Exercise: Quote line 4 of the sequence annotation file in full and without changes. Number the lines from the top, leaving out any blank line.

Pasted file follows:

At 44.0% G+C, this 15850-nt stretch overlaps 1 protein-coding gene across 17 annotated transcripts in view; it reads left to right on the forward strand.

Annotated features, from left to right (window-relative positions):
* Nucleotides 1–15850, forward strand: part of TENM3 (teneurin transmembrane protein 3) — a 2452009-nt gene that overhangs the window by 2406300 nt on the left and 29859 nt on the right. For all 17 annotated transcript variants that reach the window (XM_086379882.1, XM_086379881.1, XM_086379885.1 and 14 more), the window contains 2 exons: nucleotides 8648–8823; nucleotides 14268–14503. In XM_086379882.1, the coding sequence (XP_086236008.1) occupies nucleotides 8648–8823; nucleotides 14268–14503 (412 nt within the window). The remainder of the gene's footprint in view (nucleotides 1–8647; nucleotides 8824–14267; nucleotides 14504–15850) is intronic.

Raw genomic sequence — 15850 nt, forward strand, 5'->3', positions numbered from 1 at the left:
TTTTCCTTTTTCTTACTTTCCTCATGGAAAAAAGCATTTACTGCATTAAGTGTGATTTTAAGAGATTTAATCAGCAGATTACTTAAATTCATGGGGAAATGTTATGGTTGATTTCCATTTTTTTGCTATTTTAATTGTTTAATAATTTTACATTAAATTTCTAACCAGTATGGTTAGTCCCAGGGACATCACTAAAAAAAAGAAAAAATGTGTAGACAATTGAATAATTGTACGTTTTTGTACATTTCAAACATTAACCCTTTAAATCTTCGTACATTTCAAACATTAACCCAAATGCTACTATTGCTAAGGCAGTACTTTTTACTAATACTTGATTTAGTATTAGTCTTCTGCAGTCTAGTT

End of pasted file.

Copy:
Raw genomic sequence — 15850 nt, forward strand, 5'->3', positions numbered from 1 at the left: